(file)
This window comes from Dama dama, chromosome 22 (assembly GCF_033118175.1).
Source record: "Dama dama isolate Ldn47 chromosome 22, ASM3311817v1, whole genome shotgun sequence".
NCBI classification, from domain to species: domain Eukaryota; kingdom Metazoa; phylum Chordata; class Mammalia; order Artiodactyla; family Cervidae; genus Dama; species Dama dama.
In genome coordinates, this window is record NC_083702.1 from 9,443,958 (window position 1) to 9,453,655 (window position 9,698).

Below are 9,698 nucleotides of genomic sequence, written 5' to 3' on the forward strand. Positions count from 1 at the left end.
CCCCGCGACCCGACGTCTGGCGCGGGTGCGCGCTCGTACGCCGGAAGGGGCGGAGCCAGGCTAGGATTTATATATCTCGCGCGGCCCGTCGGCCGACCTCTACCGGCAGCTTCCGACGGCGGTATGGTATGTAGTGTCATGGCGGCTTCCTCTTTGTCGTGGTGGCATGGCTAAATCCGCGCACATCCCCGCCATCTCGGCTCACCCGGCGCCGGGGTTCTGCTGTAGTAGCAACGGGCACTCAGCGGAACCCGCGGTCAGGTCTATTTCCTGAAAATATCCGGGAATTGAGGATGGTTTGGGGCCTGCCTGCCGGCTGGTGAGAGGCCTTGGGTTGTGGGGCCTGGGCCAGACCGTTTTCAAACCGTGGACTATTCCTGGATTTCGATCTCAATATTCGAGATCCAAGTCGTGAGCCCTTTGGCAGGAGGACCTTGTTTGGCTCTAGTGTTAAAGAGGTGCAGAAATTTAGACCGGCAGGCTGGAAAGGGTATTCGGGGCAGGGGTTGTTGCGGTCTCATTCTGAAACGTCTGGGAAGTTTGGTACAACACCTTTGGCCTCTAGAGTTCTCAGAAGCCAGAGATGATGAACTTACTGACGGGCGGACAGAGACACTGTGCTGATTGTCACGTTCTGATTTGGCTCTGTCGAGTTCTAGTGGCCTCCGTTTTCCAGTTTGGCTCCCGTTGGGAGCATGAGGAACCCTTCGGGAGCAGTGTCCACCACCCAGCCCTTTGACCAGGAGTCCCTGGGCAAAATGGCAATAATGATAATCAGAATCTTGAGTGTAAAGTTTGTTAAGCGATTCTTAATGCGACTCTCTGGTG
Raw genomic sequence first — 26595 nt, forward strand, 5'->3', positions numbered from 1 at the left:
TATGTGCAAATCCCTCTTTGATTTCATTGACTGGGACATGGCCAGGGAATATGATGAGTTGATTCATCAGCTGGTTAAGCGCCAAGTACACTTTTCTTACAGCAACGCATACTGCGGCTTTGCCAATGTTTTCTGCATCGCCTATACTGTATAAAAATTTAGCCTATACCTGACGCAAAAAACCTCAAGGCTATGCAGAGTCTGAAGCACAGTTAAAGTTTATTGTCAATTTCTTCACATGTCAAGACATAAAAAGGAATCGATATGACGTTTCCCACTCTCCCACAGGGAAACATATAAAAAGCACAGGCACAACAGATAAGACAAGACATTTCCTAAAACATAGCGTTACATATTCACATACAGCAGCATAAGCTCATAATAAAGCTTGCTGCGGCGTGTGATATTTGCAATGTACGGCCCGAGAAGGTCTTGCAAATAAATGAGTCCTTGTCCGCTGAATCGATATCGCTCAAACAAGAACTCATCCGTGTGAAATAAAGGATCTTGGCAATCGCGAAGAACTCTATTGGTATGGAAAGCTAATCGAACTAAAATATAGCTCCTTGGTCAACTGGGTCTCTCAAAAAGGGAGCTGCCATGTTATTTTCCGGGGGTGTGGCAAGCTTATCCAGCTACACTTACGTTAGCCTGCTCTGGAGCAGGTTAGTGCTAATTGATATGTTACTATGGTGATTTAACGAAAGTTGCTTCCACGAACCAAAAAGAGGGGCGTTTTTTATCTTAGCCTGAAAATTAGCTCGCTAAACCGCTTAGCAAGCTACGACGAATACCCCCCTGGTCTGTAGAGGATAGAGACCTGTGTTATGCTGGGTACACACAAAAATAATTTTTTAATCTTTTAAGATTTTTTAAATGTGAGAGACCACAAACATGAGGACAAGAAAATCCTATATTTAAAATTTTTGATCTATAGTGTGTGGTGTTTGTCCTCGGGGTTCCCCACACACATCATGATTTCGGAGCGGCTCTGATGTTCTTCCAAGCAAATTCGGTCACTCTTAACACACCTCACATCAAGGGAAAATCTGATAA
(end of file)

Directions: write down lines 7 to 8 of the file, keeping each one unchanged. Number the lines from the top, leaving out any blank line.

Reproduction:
Raw genomic sequence first — 26595 nt, forward strand, 5'->3', positions numbered from 1 at the left:
TATGTGCAAATCCCTCTTTGATTTCATTGACTGGGACATGGCCAGGGAATATGATGAGTTGATTCATCAGCTGGTTAAGCGCCAAGTACACTTTTCTTACAGCAACGCATACTGCGGCTTTGCCAATGTTTTCTGCATCGCCTATACTGTATAAAAATTTAGCCTATACCTGACGCAAAAAACCTCAAGGCTATGCAGAGTCTGAAGCACAGTTAAAGTTTATTGTCAATTTCTTCACATGTCAAGACATAAAAAGGAATCGATATGACGTTTCCCACTCTCCCACAGGGAAACATATAAAAAGCACAGGCACAACAGATAAGACAAGACATTTCCTAAAACATAGCGTTACATATTCACATACAGCAGCATAAGCTCATAATAAAGCTTGCTGCGGCGTGTGATATTTGCAATGTACGGCCCGAGAAGGTCTTGCAAATAAATGAGTCCTTGTCCGCTGAATCGATATCGCTCAAACAAGAACTCATCCGTGTGAAATAAAGGATCTTGGCAATCGCGAAGAACTCTATTGGTATGGAAAGCTAATCGAACTAAAATATAGCTCCTTGGTCAACTGGGTCTCTCAAAAAGGGAGCTGCCATGTTATTTTCCGGGGGTGTGGCAAGCTTATCCAGCTACACTTACGTTAGCCTGCTCTGGAGCAGGTTAGTGCTAATTGATATGTTACTATGGTGATTTAACGAAAGTTGCTTCCACGAACCAAAAAGAGGGGCGTTTTTTATCTTAGCCTGAAAATTAGCTCGCTAAACCGCTTAGCAAGCTACGACGAATACCCCCCTGGTCTGTAGAGGATAGAGACCTGTGTTATGCTGGGTACACACAAAAATAATTTTTTAATCTTTTAAGATTTTTTAAATGTGAGAGACCACAAACATGAGGACAAGAAAATCCTATATTTAAAATTTTTGATCTATAGTGTGTGGTGTTTGTCCTCGGGGTTCCCCACACACATCATGATTTCGGAGCGGCTCTGATGTTCTTCCAAGCAAATTCGGTCACTCTTAACACACCTCACATCAAGGGAAAATCTGATAA